What aspects of one's resume will a faculty hiring committee care about for a candidate who was gone from academia for a decade, but has done good research during that time, including publishing a few papers?

I have always been told that if you get out of academia, getting back in is really challenging. After a postdoc, I spent 11 years in industry and consulting work. I worked on a lot of research topics in that time, but they produced only a couple of papers. I'm currently clearing out my publishing pipeline, and should be able to get a few single-author papers out of that, given a year or two of work. If I apply for a position at a top academic institution after getting those papers published, realistically how hard will the "gap" in my academic work be scrutinized by the hiring committee?


1 Answer 1


You might find it easier than you think, especially with universities that have strong links with industry.

They welcome up-to-date current knowledge of pratices in industry and students appreciate the “real” stories of what goes right, or wrong, and how problems are solved.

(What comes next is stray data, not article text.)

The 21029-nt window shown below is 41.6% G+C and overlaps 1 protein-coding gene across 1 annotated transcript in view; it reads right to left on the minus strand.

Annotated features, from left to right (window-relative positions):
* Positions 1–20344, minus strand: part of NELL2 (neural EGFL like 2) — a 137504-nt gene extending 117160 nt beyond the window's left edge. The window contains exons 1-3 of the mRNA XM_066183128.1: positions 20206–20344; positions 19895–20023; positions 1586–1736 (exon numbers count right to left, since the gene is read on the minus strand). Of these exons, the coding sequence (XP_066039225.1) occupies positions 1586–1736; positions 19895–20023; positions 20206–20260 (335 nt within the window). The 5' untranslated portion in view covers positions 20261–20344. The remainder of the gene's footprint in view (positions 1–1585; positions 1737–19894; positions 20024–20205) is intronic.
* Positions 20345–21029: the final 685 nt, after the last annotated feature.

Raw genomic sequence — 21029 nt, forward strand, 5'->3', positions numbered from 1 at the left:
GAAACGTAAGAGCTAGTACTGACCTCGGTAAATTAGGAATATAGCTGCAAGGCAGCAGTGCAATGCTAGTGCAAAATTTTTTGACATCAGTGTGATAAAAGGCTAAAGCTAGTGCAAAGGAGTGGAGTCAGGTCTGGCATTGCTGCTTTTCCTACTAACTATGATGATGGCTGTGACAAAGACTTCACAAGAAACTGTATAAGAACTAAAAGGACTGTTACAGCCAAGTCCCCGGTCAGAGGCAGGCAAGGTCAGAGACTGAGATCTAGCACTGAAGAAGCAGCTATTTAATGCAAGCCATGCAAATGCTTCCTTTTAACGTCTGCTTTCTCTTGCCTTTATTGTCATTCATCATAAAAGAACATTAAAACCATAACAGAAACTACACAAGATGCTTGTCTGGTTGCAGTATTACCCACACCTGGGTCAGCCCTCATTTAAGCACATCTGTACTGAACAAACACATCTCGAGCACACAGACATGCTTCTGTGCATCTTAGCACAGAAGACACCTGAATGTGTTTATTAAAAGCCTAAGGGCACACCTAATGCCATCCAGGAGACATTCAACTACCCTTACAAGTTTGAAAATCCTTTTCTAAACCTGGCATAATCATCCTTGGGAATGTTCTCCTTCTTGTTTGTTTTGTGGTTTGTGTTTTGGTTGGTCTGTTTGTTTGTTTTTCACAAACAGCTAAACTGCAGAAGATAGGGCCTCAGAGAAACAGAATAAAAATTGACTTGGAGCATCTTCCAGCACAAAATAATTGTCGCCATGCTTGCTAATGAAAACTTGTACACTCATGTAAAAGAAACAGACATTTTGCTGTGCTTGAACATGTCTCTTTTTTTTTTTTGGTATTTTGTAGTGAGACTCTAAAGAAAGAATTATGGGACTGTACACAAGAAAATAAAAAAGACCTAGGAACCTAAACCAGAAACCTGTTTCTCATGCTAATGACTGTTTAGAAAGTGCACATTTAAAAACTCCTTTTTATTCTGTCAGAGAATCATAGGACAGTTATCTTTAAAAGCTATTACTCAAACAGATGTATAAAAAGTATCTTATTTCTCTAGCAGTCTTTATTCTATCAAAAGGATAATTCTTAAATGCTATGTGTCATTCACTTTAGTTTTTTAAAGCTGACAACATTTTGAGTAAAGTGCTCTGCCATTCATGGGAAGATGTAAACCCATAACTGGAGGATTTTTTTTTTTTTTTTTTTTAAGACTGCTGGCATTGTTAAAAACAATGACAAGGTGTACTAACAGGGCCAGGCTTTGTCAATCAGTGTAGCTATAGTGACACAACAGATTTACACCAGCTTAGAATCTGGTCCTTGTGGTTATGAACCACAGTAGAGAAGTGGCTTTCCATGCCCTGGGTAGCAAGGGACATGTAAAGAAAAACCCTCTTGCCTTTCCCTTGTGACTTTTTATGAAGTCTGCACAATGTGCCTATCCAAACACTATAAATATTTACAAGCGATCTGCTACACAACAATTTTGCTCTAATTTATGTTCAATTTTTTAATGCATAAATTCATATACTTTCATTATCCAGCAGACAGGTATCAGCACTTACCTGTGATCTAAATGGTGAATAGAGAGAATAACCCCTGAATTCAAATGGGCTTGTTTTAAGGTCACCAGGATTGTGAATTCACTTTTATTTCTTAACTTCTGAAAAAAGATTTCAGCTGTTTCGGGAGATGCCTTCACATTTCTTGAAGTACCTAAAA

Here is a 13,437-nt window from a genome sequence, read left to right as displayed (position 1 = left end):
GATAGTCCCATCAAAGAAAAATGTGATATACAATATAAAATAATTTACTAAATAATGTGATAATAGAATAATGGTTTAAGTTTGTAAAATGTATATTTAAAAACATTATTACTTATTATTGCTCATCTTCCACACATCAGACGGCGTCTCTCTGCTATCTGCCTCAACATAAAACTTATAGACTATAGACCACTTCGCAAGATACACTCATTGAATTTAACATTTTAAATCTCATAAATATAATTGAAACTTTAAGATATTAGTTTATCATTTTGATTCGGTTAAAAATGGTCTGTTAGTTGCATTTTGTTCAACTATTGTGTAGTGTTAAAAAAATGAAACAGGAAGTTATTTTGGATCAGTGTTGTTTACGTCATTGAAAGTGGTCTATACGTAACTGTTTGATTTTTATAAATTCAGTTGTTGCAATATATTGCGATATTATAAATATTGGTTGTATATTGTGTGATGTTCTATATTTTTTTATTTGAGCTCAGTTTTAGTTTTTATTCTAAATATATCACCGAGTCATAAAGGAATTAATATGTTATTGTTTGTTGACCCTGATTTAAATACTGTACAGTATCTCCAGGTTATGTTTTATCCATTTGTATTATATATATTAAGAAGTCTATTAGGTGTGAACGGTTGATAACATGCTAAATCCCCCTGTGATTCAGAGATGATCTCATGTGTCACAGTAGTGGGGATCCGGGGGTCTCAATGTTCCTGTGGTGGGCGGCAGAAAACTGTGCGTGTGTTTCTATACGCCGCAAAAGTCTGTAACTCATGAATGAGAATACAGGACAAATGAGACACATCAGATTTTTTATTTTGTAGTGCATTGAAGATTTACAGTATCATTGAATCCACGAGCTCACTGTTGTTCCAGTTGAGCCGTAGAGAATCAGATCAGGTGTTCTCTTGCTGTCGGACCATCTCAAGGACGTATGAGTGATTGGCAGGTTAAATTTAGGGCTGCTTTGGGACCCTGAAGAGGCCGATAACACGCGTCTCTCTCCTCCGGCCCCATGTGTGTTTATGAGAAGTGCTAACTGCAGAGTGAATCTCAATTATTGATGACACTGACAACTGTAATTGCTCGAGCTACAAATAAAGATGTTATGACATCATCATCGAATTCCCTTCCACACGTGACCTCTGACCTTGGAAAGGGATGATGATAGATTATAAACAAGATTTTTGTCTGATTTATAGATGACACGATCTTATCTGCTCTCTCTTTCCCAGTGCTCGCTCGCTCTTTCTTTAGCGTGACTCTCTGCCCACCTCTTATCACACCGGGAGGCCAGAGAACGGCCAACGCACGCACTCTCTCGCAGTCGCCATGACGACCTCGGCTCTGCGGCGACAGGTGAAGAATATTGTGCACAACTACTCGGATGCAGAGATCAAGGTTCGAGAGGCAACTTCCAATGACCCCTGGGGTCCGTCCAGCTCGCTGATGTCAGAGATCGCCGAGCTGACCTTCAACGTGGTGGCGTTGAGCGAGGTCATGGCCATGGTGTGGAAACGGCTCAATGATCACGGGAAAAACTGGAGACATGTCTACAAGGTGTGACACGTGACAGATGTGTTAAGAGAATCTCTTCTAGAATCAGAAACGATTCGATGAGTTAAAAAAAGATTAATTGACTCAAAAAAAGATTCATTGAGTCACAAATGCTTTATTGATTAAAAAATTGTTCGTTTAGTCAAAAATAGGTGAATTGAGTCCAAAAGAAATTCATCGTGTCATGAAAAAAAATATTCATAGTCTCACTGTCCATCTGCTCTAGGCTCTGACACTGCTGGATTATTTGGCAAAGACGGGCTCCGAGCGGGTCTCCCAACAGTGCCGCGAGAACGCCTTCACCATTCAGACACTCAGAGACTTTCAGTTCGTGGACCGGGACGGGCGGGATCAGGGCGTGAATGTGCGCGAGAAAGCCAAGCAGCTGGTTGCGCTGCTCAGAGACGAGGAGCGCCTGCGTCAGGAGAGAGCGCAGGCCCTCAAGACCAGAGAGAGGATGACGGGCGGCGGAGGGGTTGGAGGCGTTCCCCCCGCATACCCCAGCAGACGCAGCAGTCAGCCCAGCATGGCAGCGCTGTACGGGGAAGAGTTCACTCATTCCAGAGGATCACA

So it won’t be only about your latest papers but how you can interest the students and the knowledge you have.

As an ex-student, it was obvious who amongst the faculty had real experience, once we had a lab using temperature sensors where two faculty were involved. We realised one had done brake testing (for a world leading company) where the sensors were being used at very high temperatures which made the reasons for finding the temperature coefficients so much more understandable.

So, apply and good luck, you may find that you have an advantage over a “pure” academic. All our profs had real experience and PhD’s to match - specialists in tribology, supersonic flow, power electronics etc and students do notice.


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